Southern Ocean guardian wins WWF conservation medal

Posted on 17 October 2007  | 

London, UK – WWF's highest accolade, the Duke of Edinburgh Conservation Medal, has been awarded to Dr Denzil Miller, Executive Secretary for the Commission for the Conservation of Antarctic Marine Living Resources (CCAMLR).

Dr Miller received the award for implementing significant innovations by CCAMLR that have directly enhanced the preservation of the Southern Ocean.

“As the head of one of the world's leading conservation commissions, Dr Miller has shown exemplary leadership, responding to the global fishing crisis by pioneering new ways to safeguard our seas, particularly in the Southern Ocean,” said WWF International’s Director General James Leape.

“His ground-breaking work has helped to promote a balanced management approach, halt illegal fishing, and reduce the number of seabirds killed by longline fishing in one of the world's most important marine environments. These and other contributions make him a worthy recipient of the Duke of Edinburgh Conservation Medal."

Words from the winner
Dr Miller received the award from WWF International's President Emeritus, HRH The Duke of Edinburgh, at a ceremony at Buckingham Palace.

CCAMLR, under Dr Miller, has made significant efforts to implement a management regime that aims to control human activities, and has especially pioneered sustainable fisheries management in the commission's mandated area.

"I see my award as strongly reflecting the good work undertaken over many years by a large number of extremely dedicated scientists, policy makers and diplomats as well as by the Commission for the Conservation of Antarctic Marine Living Resources," said Dr Miller said in his acceptance speech.

“Our generation has an awesome responsibility in passing on a sustainable marine heritage to future generations. Governments, scientists, fisheries managers and civil society all play a role in the management of our oceans.”

Protecting the Southern Ocean
The Southern Ocean marine environment supports rich plant and animal life, including penguins, seals, whales and albatrosses. It also supports a significant commercial fishery, active since the 1980s, which targets a number of fish, squid and krill species.

The most commercially important of these is long-line fishing for the valuable toothfish. The krill shrimp fishery may also become much more important as it supplies fishmeal to aquaculture, and more species are currently being investigated for potential commercial exploitation.

A high level of destructive and illegal fishing occurs in the Southern Ocean. Pollution, invasive species and climate change also threaten this unique environment.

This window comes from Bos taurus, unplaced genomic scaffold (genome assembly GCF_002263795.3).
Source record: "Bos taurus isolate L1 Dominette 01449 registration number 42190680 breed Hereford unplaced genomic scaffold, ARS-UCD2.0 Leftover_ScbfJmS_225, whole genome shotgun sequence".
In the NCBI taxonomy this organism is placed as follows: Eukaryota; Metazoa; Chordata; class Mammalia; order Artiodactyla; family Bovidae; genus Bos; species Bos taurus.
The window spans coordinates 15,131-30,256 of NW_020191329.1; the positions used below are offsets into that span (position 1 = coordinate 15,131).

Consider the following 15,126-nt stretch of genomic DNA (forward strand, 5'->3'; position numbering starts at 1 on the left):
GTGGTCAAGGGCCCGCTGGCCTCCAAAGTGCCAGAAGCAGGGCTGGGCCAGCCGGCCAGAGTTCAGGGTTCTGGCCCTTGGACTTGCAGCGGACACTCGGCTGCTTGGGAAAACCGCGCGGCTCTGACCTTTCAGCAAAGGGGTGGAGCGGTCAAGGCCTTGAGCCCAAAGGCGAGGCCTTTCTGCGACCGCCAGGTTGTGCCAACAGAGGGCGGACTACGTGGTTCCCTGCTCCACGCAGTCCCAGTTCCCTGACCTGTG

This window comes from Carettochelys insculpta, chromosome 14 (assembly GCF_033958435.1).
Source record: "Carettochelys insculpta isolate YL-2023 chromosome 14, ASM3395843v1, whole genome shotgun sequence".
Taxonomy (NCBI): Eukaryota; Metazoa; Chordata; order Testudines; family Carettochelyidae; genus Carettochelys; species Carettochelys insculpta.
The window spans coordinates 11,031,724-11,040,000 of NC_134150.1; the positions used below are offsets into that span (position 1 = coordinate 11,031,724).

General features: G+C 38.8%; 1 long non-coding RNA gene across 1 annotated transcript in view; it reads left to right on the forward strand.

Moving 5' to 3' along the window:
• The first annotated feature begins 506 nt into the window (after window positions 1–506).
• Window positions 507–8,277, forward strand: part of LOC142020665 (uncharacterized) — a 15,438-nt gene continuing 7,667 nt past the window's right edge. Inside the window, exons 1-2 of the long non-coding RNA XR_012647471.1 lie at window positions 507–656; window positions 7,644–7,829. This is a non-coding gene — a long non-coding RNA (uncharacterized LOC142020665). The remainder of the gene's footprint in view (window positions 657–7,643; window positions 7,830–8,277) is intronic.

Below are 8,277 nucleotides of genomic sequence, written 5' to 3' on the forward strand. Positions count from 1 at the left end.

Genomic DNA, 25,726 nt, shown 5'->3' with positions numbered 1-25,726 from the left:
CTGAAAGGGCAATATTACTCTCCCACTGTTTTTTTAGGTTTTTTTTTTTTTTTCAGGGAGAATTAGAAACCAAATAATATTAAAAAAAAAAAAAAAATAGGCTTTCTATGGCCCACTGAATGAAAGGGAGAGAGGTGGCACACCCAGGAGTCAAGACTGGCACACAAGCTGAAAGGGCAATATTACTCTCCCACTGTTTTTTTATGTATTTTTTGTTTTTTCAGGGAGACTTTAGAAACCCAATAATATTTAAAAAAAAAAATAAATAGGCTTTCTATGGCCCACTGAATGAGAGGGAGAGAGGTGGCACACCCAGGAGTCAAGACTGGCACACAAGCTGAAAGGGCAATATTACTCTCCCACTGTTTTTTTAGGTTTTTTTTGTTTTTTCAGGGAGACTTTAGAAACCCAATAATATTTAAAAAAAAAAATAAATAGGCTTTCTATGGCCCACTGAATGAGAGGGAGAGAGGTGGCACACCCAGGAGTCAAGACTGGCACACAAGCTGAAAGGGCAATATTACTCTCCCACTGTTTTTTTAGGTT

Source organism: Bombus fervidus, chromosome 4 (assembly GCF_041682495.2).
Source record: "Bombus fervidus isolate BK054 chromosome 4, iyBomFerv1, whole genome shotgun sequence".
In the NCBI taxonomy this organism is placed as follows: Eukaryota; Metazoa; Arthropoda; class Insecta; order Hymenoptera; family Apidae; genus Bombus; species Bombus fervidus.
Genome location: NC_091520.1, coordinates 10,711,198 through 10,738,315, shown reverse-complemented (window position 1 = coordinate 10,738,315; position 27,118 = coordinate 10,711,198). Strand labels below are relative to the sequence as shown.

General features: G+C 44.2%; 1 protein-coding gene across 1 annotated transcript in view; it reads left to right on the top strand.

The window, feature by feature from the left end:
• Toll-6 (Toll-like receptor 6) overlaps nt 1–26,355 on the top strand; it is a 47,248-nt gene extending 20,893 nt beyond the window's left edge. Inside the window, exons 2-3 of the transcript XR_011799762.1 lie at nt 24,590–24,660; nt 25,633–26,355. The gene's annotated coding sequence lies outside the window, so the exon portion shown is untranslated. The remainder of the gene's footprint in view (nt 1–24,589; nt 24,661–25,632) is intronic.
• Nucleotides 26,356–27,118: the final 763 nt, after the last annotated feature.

WWF urges other regional fisheries management organizations established to control  high seas fisheries to follow CCAMLR's lead and establish science-based management regimes for all high seas fisheries.

WWF is also calling for an ecologically representative network of marine protected areas covering at least 10% of the 35 million sq km Southern Ocean by 2012. Creating a network of marine protected areas will help reduce the impact of other pressures in the region such as fisheries and tourism, helping to sustain a healthier marine environment which is better able to adapt to rising temperatures.


• The Duke of Edinburgh Conservation Medal is awarded annually by WWF for outstanding service to the environment. At its inception in 1970 it was known as the WWF Gold Medal, but on Prince Philip’s retirement as WWF International’s president in 1996, it was renamed the Duke of Edinburgh Conservation Medal as a tribute to him.

• Recipients of the award receive a gold medal in a sustainably-sourced rosewood box donated by the Chamber of Mines of South Africa, a Rolex watch, and a certificate signed by the Duke of Edinburgh and the Director General of WWF International.

For further information:
Moira O’Brien-Malone, Head of Media Relations
WWF International
Tel: +41 22 364 9550

Dr Denzil Miller receiving the Duke of Edinburgh Conservation Medal from WWF International's President Emeritus, HRH The Duke of Edinburgh. Buckingham Palace, London, UK.
© Lynn Hilton Enlarge
The new study has documented glacier retreat rates of 50 meters per year during the last five years - some of the world’s fastest, documented glacier retreat.
© WWF-Canon / Sylvia RUBLI Enlarge
Emperor penguin (<i>Aptenodytes forsteri</i>) adults & chick, Dawson-Lambton Glacier, Antarctica.
Emperor penguin (Aptenodytes forsteri) adults & chick, Dawson-Lambton Glacier, Antarctica.
© WWF-Canon / Fritz PÖLKING Enlarge
Illegal fishing is rife in the Southern Ocean, and a threat to fish stocks and the marine environment.
© Australian Customs Services Enlarge

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